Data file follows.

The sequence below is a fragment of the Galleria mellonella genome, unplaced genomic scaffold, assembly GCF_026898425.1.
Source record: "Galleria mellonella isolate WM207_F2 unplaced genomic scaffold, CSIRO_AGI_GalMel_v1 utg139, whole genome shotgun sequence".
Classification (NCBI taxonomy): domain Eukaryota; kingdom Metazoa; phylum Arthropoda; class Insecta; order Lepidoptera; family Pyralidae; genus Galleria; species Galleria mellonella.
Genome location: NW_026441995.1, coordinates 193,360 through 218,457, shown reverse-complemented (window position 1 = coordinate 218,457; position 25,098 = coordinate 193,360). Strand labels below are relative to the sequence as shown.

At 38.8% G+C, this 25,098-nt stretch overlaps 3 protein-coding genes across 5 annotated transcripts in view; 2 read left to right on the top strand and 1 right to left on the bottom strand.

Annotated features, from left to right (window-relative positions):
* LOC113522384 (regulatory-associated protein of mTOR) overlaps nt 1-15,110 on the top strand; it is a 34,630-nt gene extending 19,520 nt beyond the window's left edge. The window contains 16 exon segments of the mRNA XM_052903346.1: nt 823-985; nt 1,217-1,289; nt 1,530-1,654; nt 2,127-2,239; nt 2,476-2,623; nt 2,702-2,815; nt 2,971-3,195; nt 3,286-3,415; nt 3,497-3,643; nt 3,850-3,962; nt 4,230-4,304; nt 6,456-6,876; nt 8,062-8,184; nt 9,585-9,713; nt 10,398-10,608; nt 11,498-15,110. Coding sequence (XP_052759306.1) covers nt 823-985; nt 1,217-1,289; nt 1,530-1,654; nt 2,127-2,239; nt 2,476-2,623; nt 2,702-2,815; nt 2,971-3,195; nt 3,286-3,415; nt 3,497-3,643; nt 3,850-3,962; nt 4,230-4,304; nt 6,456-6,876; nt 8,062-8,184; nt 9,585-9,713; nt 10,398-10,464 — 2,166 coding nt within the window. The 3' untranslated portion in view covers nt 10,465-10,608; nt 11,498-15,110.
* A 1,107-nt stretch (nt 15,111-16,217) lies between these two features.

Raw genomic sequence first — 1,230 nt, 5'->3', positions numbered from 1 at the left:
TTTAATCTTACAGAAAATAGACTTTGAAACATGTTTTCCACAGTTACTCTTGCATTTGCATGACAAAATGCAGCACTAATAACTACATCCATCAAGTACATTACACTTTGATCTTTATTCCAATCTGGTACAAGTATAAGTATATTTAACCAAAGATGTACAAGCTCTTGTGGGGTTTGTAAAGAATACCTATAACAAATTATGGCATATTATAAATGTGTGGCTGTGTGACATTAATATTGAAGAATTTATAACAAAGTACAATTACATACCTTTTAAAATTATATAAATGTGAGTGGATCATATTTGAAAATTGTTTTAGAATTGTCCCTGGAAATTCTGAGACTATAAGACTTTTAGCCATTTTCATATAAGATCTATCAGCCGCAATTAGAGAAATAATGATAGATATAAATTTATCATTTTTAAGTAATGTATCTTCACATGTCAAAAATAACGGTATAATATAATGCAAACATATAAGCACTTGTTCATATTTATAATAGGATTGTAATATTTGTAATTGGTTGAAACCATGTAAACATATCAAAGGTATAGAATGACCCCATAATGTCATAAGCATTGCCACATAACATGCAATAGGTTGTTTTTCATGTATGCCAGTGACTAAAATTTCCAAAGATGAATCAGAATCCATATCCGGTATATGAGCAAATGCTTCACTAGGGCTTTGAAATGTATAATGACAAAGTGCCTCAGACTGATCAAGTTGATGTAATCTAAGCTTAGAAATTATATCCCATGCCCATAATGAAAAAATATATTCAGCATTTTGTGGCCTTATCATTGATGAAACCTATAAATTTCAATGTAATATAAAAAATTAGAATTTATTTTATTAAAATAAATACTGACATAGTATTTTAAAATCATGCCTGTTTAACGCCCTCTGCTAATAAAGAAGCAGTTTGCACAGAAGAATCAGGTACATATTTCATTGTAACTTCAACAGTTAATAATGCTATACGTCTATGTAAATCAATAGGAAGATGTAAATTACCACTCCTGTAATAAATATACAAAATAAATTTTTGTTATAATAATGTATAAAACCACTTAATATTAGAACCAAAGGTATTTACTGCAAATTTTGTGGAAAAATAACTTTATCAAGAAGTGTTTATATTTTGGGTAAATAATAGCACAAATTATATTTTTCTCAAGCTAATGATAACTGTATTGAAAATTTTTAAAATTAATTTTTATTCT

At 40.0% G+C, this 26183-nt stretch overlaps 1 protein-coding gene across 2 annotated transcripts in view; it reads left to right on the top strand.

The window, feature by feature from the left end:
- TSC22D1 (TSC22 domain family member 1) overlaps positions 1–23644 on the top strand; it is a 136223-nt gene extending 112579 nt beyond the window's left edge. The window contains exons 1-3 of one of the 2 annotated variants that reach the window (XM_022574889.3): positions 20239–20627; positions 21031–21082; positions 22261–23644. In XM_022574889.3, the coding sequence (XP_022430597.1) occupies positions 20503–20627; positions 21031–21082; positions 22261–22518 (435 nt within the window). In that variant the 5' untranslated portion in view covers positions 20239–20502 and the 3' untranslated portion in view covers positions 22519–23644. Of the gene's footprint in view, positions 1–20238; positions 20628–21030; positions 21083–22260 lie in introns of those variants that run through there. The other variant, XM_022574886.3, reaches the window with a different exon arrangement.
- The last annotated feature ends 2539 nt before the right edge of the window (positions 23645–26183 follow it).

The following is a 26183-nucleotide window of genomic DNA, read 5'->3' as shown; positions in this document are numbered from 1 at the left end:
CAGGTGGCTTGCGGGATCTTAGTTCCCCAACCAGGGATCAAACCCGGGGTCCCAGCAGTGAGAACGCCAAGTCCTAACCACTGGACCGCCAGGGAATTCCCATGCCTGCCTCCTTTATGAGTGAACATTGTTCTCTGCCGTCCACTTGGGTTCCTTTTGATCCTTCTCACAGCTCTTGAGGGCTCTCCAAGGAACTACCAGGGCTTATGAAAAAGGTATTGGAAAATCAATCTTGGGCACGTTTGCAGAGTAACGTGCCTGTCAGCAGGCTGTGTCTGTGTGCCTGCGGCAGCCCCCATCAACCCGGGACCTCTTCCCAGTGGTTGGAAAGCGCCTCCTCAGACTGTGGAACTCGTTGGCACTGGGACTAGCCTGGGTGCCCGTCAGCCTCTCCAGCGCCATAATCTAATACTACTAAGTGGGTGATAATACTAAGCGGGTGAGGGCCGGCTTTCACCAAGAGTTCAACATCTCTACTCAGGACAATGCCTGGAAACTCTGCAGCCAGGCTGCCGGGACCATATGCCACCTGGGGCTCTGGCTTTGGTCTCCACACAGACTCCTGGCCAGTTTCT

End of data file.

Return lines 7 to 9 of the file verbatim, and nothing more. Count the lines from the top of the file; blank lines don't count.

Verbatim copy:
* LOC113522384 (regulatory-associated protein of mTOR) overlaps nt 1-15,110 on the top strand; it is a 34,630-nt gene extending 19,520 nt beyond the window's left edge. The window contains 16 exon segments of the mRNA XM_052903346.1: nt 823-985; nt 1,217-1,289; nt 1,530-1,654; nt 2,127-2,239; nt 2,476-2,623; nt 2,702-2,815; nt 2,971-3,195; nt 3,286-3,415; nt 3,497-3,643; nt 3,850-3,962; nt 4,230-4,304; nt 6,456-6,876; nt 8,062-8,184; nt 9,585-9,713; nt 10,398-10,608; nt 11,498-15,110. Coding sequence (XP_052759306.1) covers nt 823-985; nt 1,217-1,289; nt 1,530-1,654; nt 2,127-2,239; nt 2,476-2,623; nt 2,702-2,815; nt 2,971-3,195; nt 3,286-3,415; nt 3,497-3,643; nt 3,850-3,962; nt 4,230-4,304; nt 6,456-6,876; nt 8,062-8,184; nt 9,585-9,713; nt 10,398-10,464 — 2,166 coding nt within the window. The 3' untranslated portion in view covers nt 10,465-10,608; nt 11,498-15,110.
* A 1,107-nt stretch (nt 15,111-16,217) lies between these two features.

Raw genomic sequence first — 1,230 nt, 5'->3', positions numbered from 1 at the left: